Over the last three years, CHIN has shifted its focus from collections management services to the provision of museum information over the Internet. Today, CHIN's website is an electronic gateway to Canada's rich cultural and natural heritage. Working with member museums and partners, CHIN provides public access to the treasures of Canadian museums and related national and international heritage resources. Advanced search and retrieval tools work with integrated information on millions of museum objects. CHIN's long term vision and role is to ensure that audiences of all kinds - general public, museum professionals, school children and senior researchers - can enjoy effective access to museum content that meets their diverse needs, promoting an important and visible presence for Canadian museums in the world of networked information.
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From "Come and Get it" to "Seek and You Shall Find"
CHIN's change in focus has been the result of a transition both in the user's behavior and the system's behavior. The trend is toward the provision of tailored and adaptive responses to different types of usage situations.

The movement from "Come and Get it" towards "Seek and You Shall Find" and the transition from a "Central Resource" to "An Information Meta-Center" is as dramatic as the shift of emphasis from product to process, from structure to system, from one-medium transmission to multimedia communication and from hierarchy to network.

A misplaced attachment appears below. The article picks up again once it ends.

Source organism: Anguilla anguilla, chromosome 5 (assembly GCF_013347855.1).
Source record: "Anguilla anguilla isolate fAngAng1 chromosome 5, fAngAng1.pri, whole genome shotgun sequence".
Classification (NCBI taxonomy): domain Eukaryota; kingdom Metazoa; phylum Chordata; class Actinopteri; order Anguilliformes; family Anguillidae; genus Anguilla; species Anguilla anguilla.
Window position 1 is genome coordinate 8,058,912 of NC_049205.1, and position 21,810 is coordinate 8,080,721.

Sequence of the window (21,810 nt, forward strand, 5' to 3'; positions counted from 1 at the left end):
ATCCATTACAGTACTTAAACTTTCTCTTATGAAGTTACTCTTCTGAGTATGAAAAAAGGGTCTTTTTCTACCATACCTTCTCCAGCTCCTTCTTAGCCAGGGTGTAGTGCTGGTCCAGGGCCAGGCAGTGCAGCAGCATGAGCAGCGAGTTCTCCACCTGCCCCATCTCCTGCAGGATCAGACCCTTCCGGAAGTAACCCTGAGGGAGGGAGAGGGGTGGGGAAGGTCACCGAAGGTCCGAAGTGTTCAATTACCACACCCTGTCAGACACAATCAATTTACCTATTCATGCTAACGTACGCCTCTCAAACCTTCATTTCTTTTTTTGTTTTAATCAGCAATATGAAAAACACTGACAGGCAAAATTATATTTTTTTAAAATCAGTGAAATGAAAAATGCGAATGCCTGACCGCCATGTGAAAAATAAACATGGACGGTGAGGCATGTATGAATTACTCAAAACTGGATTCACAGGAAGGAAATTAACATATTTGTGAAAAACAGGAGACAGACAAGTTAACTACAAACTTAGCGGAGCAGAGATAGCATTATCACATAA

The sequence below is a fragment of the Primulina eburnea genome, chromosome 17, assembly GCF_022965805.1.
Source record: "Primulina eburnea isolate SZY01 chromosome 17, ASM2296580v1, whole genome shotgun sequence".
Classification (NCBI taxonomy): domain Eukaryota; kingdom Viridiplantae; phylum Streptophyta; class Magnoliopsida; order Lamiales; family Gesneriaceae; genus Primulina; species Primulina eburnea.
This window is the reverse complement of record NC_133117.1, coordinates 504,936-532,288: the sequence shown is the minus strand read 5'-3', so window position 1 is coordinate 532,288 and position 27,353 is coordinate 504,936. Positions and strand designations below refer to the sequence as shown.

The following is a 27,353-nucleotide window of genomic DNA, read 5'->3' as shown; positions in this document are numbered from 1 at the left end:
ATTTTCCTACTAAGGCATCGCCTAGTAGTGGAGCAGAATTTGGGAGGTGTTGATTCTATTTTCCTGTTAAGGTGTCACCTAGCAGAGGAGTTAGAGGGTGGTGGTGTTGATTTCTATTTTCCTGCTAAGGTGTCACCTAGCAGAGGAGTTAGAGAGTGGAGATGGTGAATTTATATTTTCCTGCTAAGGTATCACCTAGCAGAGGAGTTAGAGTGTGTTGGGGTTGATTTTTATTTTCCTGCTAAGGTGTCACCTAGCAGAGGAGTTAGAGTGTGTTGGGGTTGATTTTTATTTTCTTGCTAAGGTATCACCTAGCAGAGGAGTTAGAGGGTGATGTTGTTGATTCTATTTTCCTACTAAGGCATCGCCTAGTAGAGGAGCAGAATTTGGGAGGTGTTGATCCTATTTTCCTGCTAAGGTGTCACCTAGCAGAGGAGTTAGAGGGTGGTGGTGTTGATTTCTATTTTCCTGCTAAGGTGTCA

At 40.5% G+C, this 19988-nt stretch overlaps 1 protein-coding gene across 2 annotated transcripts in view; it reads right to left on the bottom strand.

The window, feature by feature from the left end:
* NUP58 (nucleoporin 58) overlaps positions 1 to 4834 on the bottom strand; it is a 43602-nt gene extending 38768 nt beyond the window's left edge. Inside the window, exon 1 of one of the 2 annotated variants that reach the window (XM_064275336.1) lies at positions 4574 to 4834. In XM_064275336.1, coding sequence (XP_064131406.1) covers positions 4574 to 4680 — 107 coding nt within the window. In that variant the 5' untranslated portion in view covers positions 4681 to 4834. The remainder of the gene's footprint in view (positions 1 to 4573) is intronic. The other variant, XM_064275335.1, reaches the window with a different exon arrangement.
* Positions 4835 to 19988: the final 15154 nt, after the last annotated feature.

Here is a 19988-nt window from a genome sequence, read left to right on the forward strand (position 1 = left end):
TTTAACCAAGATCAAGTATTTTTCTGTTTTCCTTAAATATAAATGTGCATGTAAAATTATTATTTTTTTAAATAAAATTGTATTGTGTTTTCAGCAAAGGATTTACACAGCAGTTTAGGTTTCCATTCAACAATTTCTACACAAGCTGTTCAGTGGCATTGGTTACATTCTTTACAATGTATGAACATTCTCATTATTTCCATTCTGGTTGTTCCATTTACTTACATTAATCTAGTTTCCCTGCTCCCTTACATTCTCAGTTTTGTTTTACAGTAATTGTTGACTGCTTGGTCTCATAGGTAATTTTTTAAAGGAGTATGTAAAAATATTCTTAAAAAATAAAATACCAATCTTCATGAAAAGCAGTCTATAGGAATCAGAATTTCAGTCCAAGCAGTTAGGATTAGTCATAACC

It represents the transition from pre-organized information to a more open system:

  • Information is no longer to be gathered only from the margins to the center or bottom-up, stored in one physical place, according to similar rules.
  • It means moving away from top-down information delivery towards communication processes based on dialogue.
  • Information is no longer to be deprived of its specifics or context during the process of generalization.
  • It represents a transition towards new access possibilities with links between specific and general, classification and context.

In essence this transition is the way towards the development of a framework where the user can create new organizations of information and contribute thereby to the development of the knowledge environment. The ability to see things from an unusual perspective and to produce, from that, insight to an original organization of familiar components, something that did not exist before, is defined as creativity.

The capacity of the knowledge environment to enhance creativity, which produces new knowledge, is one of the core elements of the transition.
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Transition from a Central Resource to an Information Meta-Center
Theoretically, an information Meta-Center is the integrated state of the accessible or available information. It is not a centralized collection of information but a series of relationships established among multiple information resources. It involves managing the process of communication or relationships among the components and constantly re-building the network of connections. It is intimately linked to a group of resources, in close and continuous communication, and it classifies the similarities and differences among them. Thus, through a cumulative process of experience, the Meta-Center has the potential to build up a more complete knowledge of the information environment, acting as a specialized gateway or access agent.